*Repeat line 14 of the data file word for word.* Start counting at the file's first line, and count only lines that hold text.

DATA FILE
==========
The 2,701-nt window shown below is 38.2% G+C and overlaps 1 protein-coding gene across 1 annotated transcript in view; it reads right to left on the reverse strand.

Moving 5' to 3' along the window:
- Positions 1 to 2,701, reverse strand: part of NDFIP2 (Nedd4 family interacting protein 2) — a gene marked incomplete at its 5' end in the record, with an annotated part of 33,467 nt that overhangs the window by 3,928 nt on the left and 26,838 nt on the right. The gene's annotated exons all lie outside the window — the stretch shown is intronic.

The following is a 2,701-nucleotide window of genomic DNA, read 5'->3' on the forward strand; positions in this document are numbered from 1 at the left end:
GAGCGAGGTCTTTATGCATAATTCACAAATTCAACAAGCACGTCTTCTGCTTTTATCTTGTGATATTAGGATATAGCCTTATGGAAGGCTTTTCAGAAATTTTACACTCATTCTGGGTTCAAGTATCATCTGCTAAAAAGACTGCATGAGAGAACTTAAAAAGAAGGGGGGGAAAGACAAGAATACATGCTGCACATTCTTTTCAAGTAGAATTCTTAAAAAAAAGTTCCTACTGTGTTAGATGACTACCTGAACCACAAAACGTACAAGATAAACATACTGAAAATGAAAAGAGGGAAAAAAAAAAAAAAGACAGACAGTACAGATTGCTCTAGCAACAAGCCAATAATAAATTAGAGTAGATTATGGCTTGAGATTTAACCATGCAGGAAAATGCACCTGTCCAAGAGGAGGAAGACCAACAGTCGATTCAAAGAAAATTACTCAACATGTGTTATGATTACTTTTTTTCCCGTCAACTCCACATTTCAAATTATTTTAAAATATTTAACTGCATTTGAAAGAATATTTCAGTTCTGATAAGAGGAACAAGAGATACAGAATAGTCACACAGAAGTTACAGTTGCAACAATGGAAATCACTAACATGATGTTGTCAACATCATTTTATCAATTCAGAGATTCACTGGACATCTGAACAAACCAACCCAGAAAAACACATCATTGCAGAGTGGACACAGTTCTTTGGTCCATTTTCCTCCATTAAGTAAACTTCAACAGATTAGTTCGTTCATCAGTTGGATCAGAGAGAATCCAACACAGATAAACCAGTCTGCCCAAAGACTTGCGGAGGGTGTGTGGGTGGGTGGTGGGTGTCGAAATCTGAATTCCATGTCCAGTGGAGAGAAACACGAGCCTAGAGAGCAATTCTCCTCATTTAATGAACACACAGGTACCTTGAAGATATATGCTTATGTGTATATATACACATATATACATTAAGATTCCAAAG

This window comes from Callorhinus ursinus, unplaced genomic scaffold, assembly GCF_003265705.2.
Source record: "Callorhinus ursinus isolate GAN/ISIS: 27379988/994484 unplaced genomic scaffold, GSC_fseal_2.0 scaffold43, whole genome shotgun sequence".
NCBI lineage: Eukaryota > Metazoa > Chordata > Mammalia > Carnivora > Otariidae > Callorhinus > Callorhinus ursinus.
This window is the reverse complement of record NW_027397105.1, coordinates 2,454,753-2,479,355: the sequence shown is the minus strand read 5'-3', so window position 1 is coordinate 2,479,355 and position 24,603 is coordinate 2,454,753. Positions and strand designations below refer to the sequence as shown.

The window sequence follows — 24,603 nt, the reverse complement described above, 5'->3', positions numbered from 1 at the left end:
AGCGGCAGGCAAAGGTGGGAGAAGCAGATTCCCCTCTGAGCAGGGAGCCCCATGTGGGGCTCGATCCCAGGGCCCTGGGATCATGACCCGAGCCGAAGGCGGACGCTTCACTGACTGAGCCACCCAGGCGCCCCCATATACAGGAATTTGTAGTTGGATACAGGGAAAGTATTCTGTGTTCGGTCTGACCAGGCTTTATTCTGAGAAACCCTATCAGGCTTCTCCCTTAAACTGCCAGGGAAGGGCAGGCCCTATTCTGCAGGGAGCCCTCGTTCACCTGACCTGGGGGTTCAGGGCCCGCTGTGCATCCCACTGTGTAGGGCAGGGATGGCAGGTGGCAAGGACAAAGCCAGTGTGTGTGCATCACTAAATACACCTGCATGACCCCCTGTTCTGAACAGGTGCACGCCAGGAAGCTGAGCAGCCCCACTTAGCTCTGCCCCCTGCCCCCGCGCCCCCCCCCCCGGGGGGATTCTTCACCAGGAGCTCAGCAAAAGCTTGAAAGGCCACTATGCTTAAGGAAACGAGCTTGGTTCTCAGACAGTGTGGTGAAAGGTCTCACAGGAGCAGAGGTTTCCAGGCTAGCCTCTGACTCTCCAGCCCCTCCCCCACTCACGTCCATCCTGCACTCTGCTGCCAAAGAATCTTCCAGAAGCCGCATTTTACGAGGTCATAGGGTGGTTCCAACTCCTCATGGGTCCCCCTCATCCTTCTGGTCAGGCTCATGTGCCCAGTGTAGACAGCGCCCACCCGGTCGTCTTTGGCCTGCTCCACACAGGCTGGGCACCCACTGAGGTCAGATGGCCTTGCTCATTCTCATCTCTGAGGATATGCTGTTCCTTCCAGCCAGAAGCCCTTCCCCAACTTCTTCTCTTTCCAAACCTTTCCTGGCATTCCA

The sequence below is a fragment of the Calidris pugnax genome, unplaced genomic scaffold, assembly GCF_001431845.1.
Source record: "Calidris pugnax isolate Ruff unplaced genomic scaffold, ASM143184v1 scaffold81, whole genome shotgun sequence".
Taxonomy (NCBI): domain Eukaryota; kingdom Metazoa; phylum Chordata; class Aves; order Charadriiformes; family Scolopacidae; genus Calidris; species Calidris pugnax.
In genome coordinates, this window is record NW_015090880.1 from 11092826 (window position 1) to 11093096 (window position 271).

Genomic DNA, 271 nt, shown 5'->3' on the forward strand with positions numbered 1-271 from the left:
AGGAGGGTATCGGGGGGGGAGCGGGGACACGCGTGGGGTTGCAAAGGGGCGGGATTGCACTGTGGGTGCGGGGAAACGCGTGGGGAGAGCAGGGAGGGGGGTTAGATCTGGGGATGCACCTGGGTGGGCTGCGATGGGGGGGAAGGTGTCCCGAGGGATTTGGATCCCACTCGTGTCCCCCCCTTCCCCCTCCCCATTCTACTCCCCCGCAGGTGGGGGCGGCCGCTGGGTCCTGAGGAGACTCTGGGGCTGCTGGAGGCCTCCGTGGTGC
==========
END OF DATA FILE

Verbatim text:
Taxonomy (NCBI): domain Eukaryota; kingdom Metazoa; phylum Chordata; class Aves; order Charadriiformes; family Scolopacidae; genus Calidris; species Calidris pugnax.